The cabinet official overseeing the COVID-19 effort would be current California Attorney General Xavier Becerra, the nominee for Health and Human Services Secretary. Becerra will be tasked with reshaping the department amid the pandemic and in the wake of infighting this past year between Trump appointees and public-health officials.

The transition team announced Rochelle Walensky, the chief of infectious diseases at Massachusetts General Hospital, would run the Centers for Disease Control and Prevention that the President-select sees playing a pivotal role in helping to stop the spread of the pandemic. On the medical team as well is Vivek Murthy, who will reprise his role as U.S. Surgeon General that he held under President Obama.

Familiar Faces

Another cabinet official reprising his role he held during the Obama administration is former Iowa governor Tom Vilsack. Vilsack has been tapped to lead the Department of Agriculture, the department he headed from 2009 until 2017.

Two noted females in the Obama Administration will have prominent roles under President-elect Biden. Seteran Democratic spokeswoman Jennifer Psaki will serve as White House Press Secretary. Psaki, who served several communications roles in the Obama administration including White House communications director, will lead the first all-female presidential comms team. 

Susan Rice will be the White House Domestic Policy Council’s Director. Rice, whose background was mostly in foreign affairs as she served as Obama’s National Security Advisor and Ambassador to the U.N., will oversee the incoming administration’s immigration, health care, and racial inequality policies. 

With infrastructure investment expected to be a key policy that North Jersey politicians have an eye on as they look to fund the Gateway Project, former Biden Presidential rival Pete Buttigieg is the pick to be Secretary of Transportation. If confirmed by the Senate , the former mayor of South Bend, IN would be  the first openly LGBTQ person to be a cabinet secretary. 

Connecticut Education Commissioner Miguel Cardona will be nominated to be Secretary of Education in the Biden Administration. The selection of Cardona, who has pressed schools to remain open for in-person classes during the pandemic, fulfills the President-elect’s campaign promise to name an educator with public school experience as his nominee for the post as well as adding another Latino to his roster of Cabinet appointees.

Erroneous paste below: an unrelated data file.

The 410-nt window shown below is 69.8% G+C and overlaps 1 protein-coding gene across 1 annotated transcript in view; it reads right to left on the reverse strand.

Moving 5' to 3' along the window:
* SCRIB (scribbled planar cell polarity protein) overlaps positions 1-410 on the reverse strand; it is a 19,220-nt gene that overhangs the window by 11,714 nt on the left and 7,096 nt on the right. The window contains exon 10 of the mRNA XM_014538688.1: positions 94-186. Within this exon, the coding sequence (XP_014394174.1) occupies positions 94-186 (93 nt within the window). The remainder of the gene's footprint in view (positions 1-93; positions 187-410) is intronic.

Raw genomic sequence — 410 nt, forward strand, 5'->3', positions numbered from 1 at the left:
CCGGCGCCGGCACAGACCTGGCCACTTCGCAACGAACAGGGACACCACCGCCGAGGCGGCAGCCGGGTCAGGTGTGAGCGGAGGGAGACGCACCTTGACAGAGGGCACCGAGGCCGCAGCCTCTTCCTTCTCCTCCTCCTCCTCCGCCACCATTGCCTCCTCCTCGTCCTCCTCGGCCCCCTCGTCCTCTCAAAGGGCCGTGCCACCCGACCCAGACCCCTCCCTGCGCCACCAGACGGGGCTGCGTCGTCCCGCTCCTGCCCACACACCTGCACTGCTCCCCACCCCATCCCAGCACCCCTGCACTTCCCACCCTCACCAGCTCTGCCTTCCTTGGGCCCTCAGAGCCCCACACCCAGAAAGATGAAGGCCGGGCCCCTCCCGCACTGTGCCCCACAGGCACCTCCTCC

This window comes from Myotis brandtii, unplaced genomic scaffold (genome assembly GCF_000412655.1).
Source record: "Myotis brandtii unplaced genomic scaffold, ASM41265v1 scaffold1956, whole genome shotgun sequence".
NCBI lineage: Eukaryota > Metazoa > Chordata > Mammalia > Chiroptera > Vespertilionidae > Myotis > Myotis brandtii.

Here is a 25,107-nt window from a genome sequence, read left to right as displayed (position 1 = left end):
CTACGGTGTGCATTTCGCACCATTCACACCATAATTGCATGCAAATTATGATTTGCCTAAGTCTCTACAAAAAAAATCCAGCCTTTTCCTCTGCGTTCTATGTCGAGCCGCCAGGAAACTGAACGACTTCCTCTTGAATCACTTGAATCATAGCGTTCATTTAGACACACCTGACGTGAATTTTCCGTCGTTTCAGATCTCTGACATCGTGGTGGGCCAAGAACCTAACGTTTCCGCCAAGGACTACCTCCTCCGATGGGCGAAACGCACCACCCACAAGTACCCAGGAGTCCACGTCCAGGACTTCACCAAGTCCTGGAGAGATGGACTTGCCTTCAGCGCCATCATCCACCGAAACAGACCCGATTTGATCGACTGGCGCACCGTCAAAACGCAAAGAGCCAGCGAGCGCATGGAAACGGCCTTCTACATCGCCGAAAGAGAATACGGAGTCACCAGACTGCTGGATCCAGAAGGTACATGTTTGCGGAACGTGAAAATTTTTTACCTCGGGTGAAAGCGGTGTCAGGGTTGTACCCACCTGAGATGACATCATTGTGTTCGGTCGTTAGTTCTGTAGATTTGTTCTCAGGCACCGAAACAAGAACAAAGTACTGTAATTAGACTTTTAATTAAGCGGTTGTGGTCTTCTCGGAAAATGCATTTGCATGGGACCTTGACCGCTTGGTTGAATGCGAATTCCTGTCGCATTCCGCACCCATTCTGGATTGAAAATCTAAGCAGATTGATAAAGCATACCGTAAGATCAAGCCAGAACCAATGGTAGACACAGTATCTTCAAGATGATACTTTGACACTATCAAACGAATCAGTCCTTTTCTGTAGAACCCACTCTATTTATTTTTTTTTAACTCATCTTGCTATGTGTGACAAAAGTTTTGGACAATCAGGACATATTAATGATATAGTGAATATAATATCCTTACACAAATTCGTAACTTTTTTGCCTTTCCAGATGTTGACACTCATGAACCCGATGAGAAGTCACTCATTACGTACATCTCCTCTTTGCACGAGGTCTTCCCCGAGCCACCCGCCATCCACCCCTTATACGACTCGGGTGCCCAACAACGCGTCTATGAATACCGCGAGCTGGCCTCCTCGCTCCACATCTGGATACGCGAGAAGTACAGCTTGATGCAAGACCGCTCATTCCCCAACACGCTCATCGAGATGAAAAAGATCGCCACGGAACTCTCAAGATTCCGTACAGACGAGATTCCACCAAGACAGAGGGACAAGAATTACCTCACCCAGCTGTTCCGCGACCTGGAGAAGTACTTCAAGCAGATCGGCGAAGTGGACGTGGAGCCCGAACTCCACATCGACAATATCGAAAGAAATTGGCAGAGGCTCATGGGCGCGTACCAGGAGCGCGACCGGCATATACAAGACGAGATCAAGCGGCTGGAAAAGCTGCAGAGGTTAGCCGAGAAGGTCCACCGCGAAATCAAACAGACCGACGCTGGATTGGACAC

Jennifer Granholm is expected to be the choice to lead the Department of Energy. A former Michigan governor, Granholm’s experience is seen as an asset as Biden works to speed-up the transition to electric cars, among other green energy priorities. Another Midwest native, Rep. Marcia Fudge (D-OH) was selected to lead the Department of Housing and Urban Development.

Focus on Climate

President-elect Biden’s most recent picks include Michael Regan to lead the Environmental Protection Agency and Rep. Deb Haaland (D-N.M.) as Interior secretary. Regan, a North Carolina environmental regulator, would be the second Black EPA administrator in the agency’s 50-year history, while Rep. Haaland the first Native American cabinet secretary if she is confirmed to the post.

Two new cabinet positions are being developed as President-elect Biden looks to keep his promise to make combating climate change a priority in his administration. John Kerry was appointed as special presidential envoy for climate, a new Cabinet-level role in which the former Secretary of State will attempt to persuade global leaders the United States is prepared to resume its leadership role on subject.

And former Environmental Protection Agency chief and National Resources Defense Council president Gina McCarthy is expected to serve as Biden’s climate czar, coordinating environmental policy throughout the administration.

Nominees still unannounced by the transition team include U.S. Attorney General, CIA, Commerce, Labor and Small Business Administration.